Internet spreads an epidemic of unproven miracle AIDS cures
North American investors are going wild over a little-known Ontario company that claims to have a vaccine to stop AIDS and prevent the onset of AIDS in HIV-positive patients. The company, HIV-VAC Inc., which has no office or telephone number, claims to be in the “process of developing one of the most significant medical discoveries in the 20th century.”
The boast has sparked fevered buying of the firm’s shares on the NASDAQ stock exchange in New York. Since June, almost 60 million shares have changed hands. The price has soared from 23 cents to 93, and then yo-yoed back to 32.
But is the market frenzy really toasting a new scientific breakthrough — or is this just cyber-generated fluff? Stock hype now flies so thick and fast that the main U.S. stock market regulator, the Securities and Exchange Commission, has 250 lawyers, accountants and investigators targeting Net stock fraud.
But in HIV-VAC’s case, there’s a real doctor involved. Gordon Skinner — formerly on the medical faculty at the University of Birmingham — has published numerous scientific papers on the development of a vaccine to treat genital herpes and has three U.S. patents for that vaccine. Skinner is using the same technology to try to produce a vaccine targeting HIV, but so far has no patent registered.
Company co-founder Kevin Murray says animal testing with the vaccine is being done in Russia, where human clinical trials are scheduled to begin within a year.
Desperate for money to keep HIV-VAC’s research going, Murray turned for help two months ago to a Bay Street booster firm called Chase Equity Group. Together they plotted a strategy to attract investor attention to the company so it can raise money to fund the next round of research.
Chase is a small, one-year-old investor-relations firm hired to “increase the audience size” for HIV-VAC by talking to stockbrokers, analysts and investors as well as nosy reporters. “Our job is to give out the facts about the science behind the company and its management,” says Chase’s Domenic Franco.
Chase is paid on a fee-for-service basis for its work and does not itself hold any HIV-VAC stock, he says. The HIV-VAC buzz has been good for the Chase Group. It has had a lot of calls seeking promotional help from other companies as a result of the attention garnered by HIV-VAC.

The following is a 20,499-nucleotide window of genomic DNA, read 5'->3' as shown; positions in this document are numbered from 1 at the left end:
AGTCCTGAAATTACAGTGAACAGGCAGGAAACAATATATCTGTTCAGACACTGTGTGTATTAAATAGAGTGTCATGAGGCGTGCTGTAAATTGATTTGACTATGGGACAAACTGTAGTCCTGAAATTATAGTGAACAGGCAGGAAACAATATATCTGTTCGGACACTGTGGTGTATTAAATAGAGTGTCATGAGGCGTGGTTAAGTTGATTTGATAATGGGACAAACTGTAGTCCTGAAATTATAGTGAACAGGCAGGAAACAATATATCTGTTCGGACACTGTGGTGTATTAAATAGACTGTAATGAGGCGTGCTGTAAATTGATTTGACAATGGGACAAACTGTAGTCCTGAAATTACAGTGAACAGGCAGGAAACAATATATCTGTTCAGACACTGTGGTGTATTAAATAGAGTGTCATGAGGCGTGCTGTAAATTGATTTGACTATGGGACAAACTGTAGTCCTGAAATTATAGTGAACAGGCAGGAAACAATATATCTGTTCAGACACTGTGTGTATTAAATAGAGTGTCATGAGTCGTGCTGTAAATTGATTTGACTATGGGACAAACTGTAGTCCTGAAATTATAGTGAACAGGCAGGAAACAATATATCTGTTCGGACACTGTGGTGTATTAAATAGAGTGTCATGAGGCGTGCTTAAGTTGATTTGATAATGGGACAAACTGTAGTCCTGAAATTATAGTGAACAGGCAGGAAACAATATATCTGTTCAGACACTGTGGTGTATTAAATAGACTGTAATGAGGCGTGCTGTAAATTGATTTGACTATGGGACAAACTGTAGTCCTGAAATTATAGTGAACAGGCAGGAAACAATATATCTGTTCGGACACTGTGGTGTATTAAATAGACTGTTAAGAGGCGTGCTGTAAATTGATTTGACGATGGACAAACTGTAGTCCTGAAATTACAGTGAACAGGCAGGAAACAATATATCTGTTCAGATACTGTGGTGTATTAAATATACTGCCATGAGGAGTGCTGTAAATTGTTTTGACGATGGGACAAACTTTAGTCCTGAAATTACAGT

Murray himself has been hyping the company with news releases like the mid-June missive that claimed HIV-VAC was “in the final stages of completing a $5-million funding package from an Australian investment firm… based on a convertible preferred stock series with a strike price of $5.” He won’t give details about the possible investor.
Murray’s news release seems to cut very close to the line, as it gives the impression that the company’s stock may be worth up to 10 times what it has actually been trading for. The announcement certainly got Internet chat rooms chattering. This little gem appeared on the Raging Bull chat room:
“Looks like some are in the know as Hivc (the company’s stock symbol) traded well over 5 Mil shares today — up Big Time. If the expected news is released, some say Hivc will hit well over $5 U.S.” The following postscript was added — “If Hivc has the cure for AIDS, these stocks will rocket to the moon.”
Another suspect Internet chat site rated HIV-VAC a “strong buy,” saying the company had projected revenues of $142.8 million and earnings of $63.1 million for 2002. Again, Franco says neither he nor Murray was the source of this misleading information.
In fact, in a recent SEC filing, HIV-VAC says it had a loss of $270,712 for the six months ended March 31, 2000, and had spent $185,000 to promote its stock.
Murray readily admits HIV-VAC is just a shell with no money, no immediate prospects other than lots of hope, hype and its NASDAQ stock listing. “We believe we’re way ahead of anyone else…. It’s a tremendous speculative investment,” Murray says.
Both Murray and Franco say they have no control over what others are saying about the stock and its prospects, particularly on Internet bulletin boards. And Murray says neither he nor his two UK partners sold any stock during the June surge, but the trading frenzy did make them millionaires, at least on paper.
Murray believes there is a lot of genuine interest in the stock because “the stock is so low and the potential rewards are so high.”
But Domenic LoParco, an investor relations specialist who is a keen observer of speculative biotech stock plays, cautions investors about making decisions based on Internet hype.
“There are a lot of scams in the biotech arena that can make science sound sexy,” he says. The real question that needs to be asked of HIV-VAC, he cautions, is, “Is any of it true?”